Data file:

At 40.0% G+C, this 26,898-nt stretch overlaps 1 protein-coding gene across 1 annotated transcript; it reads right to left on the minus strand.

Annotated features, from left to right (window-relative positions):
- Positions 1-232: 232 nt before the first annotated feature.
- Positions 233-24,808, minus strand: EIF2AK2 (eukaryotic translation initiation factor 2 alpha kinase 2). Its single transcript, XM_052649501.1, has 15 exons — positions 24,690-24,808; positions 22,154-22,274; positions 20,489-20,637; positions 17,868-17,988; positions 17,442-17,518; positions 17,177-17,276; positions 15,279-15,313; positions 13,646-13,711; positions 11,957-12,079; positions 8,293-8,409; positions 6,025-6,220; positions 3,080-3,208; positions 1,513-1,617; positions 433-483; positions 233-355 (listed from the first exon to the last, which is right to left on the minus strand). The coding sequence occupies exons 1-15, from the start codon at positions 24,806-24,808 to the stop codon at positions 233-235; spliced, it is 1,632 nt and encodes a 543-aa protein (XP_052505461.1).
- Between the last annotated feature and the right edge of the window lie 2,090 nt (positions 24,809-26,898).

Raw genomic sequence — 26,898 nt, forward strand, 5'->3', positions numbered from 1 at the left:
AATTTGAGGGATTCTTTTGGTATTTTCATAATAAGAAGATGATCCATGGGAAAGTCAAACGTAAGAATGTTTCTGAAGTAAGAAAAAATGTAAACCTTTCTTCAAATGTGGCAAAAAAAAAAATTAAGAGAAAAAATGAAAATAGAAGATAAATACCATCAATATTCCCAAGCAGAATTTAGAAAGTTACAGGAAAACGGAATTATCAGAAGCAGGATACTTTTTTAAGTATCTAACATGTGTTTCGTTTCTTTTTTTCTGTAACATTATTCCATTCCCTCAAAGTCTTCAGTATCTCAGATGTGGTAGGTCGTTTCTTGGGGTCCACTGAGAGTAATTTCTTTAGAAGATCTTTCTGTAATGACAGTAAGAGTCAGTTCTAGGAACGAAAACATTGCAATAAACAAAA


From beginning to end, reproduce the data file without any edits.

At 40.0% G+C, this 26,898-nt stretch overlaps 1 protein-coding gene across 1 annotated transcript; it reads right to left on the minus strand.

Annotated features, from left to right (window-relative positions):
- Positions 1-232: 232 nt before the first annotated feature.
- Positions 233-24,808, minus strand: EIF2AK2 (eukaryotic translation initiation factor 2 alpha kinase 2). Its single transcript, XM_052649501.1, has 15 exons — positions 24,690-24,808; positions 22,154-22,274; positions 20,489-20,637; positions 17,868-17,988; positions 17,442-17,518; positions 17,177-17,276; positions 15,279-15,313; positions 13,646-13,711; positions 11,957-12,079; positions 8,293-8,409; positions 6,025-6,220; positions 3,080-3,208; positions 1,513-1,617; positions 433-483; positions 233-355 (listed from the first exon to the last, which is right to left on the minus strand). The coding sequence occupies exons 1-15, from the start codon at positions 24,806-24,808 to the stop codon at positions 233-235; spliced, it is 1,632 nt and encodes a 543-aa protein (XP_052505461.1).
- Between the last annotated feature and the right edge of the window lie 2,090 nt (positions 24,809-26,898).

Raw genomic sequence — 26,898 nt, forward strand, 5'->3', positions numbered from 1 at the left:
AATTTGAGGGATTCTTTTGGTATTTTCATAATAAGAAGATGATCCATGGGAAAGTCAAACGTAAGAATGTTTCTGAAGTAAGAAAAAATGTAAACCTTTCTTCAAATGTGGCAAAAAAAAAAATTAAGAGAAAAAATGAAAATAGAAGATAAATACCATCAATATTCCCAAGCAGAATTTAGAAAGTTACAGGAAAACGGAATTATCAGAAGCAGGATACTTTTTTAAGTATCTAACATGTGTTTCGTTTCTTTTTTTCTGTAACATTATTCCATTCCCTCAAAGTCTTCAGTATCTCAGATGTGGTAGGTCGTTTCTTGGGGTCCACTGAGAGTAATTTCTTTAGAAGATCTTTCTGTAATGACAGTAAGAGTCAGTTCTAGGAACGAAAACATTGCAATAAACAAAA